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Many types of psychotherapy are effective. Here are two that are commonly used:

  • Cognitive-behavioral therapy (CBT): This form of counseling helps you to identify and change negative beliefs and behaviors that contribute to your depression. By replacing these patterns with healthier, more realistic thoughts and actions, you can avoid the traps that worsen your depression.  
  • Interpersonal therapy (IPT): This type of therapy aids you in understanding and working through difficult relationships that may be contributing to your depression.

If you're open to joining a depression support group, ask your counselor or doctor for a recommendation.

Electroconvulsive therapy

If your depression is severe or life-threatening and does not respond to treatment with multiple antidepressants and other medicines, another option is electroconvulsive therapy. The treatment involves giving general anesthesia to the patient, along with a muscle relaxant to prevent body movement. ECT passes electrical currents through the brain to induce a seizure. Although doctors aren't sure why, it is thought that the treatment changes the functioning and efficiency of brain areas that regulate emotion.  

Other types of brain stimulation therapies can also treat severe depression, including vagus nerve stimulation (VNS) and repetitive transcranial magnetic stimulation (rTMS).  

Maintenance Treatment: Preventing More Episodes

After patients have been treated for an acute bout of depression, doctors sometimes place them on maintenance therapy to try to prevent another episode, especially if they're at high risk for a recurrence. Talk to your doctor about whether you need maintenance therapy. For this type of ongoing treatment, which can last one year or longer, you may continue taking an antidepressant, with or without psychotherapy. Ask how long you may need maintenance therapy.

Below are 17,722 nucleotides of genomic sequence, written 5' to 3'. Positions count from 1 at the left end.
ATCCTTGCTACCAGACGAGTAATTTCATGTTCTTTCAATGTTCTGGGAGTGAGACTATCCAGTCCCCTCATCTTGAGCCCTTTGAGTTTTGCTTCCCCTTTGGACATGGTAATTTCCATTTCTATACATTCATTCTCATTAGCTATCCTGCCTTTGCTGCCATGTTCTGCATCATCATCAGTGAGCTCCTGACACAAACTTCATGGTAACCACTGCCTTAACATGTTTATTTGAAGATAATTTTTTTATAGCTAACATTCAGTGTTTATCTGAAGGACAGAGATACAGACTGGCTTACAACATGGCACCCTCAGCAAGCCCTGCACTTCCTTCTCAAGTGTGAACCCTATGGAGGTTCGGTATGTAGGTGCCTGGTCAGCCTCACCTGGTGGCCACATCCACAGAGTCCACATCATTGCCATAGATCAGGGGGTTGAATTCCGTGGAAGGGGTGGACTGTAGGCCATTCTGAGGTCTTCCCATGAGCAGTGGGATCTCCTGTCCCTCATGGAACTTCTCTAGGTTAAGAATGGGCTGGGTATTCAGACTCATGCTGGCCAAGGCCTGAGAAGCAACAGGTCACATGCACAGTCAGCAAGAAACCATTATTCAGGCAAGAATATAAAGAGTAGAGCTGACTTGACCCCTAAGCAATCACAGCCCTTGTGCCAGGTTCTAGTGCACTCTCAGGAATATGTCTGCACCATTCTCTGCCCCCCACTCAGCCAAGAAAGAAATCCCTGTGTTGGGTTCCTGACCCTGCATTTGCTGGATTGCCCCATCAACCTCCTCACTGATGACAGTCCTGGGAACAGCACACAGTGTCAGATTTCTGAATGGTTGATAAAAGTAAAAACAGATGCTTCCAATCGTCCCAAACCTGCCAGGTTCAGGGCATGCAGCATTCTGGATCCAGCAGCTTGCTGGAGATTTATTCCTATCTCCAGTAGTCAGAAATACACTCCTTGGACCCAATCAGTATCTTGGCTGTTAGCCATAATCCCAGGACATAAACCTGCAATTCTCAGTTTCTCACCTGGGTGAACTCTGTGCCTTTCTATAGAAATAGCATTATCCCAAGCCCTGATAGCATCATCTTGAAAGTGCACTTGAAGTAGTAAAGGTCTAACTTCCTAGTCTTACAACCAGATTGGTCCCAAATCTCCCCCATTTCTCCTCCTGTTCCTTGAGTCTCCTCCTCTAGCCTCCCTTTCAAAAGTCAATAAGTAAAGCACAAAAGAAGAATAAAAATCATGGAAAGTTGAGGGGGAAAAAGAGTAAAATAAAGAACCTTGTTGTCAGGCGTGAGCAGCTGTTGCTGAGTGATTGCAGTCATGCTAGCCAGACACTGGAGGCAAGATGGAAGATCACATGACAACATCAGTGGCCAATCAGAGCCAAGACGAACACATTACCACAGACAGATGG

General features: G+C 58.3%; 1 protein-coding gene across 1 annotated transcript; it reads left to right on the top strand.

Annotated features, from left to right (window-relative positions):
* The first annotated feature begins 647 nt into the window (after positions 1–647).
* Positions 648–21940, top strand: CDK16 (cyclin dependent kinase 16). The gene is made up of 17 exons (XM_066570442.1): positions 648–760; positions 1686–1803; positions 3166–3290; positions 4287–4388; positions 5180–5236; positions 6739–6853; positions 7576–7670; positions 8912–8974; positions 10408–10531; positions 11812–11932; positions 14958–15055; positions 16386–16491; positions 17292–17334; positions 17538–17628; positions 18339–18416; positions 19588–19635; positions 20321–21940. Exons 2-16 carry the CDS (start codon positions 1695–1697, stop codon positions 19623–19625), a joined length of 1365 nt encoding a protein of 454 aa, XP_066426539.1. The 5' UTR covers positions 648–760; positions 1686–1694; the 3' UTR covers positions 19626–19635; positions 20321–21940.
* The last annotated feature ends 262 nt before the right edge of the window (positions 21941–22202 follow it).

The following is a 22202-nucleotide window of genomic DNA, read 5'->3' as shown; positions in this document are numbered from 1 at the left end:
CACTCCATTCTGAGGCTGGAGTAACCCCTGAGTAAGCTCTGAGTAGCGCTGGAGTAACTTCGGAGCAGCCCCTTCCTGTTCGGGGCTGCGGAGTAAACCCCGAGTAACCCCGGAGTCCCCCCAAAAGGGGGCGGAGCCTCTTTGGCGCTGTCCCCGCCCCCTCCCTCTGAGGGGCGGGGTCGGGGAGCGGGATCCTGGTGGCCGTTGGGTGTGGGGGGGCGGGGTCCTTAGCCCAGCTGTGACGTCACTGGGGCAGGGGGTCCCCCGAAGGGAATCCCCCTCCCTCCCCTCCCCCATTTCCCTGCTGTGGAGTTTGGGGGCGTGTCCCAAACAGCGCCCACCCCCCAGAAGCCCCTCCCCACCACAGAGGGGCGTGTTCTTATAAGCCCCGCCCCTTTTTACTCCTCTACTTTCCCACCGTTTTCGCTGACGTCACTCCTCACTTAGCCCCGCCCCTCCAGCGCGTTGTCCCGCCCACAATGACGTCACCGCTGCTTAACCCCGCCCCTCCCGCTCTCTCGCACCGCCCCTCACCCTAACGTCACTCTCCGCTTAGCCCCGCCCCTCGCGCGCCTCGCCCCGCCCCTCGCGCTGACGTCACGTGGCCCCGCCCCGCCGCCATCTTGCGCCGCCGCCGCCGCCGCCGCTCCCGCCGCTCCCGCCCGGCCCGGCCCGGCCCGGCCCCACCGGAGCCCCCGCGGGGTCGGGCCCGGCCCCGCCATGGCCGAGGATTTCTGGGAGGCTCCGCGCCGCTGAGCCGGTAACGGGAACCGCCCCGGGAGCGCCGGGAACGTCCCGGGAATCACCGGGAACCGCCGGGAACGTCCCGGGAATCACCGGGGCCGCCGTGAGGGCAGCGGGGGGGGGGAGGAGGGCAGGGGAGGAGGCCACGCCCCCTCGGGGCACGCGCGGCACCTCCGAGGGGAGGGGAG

In some cases, patients choose watchful waiting instead of maintenance therapy with antidepressants. In this case, they'll keep an eye out for depression symptoms and restart an antidepressant at the first sign of a recurrence.

How to Help Yourself

While you can't just "shake off" your depression, you can certainly take steps to improve your mood and outlook. Be sure to get plenty of sleep and steer clear of alcohol and illegal drugs, which can worsen depression.

In addition to seeing your doctor immediately, consider these tips from the National Institute of Mental Health:

  • Try to be active and exercise.
  • Go to a movie, sporting event, or other activity that you once enjoyed.
  • Set realistic goals for yourself. Break up large tasks into small ones, set some priorities, and do only what you can manage without causing stress for yourself.  
  • Try to spend time with other people. Confide in a trusted friend or relative. Don't isolate yourself, and let others help you.
  • Expect your mood to improve gradually, not immediately. Do not expect to suddenly "snap out of" your depression. Often, during treatment, your sleep and appetite will begin to improve before your depressed mood improves.
  • Postpone important decisions, such as getting married or divorced or changing jobs, until you feel better. Discuss decisions with others who know you well and have a more objective view of your situation.
  • Negative thoughts are a hallmark of depression, but take heart that positive thinking will replace them as your depression responds to treatment.
  • Continue to educate yourself about depression, including any ways that might help you to prevent recurrences.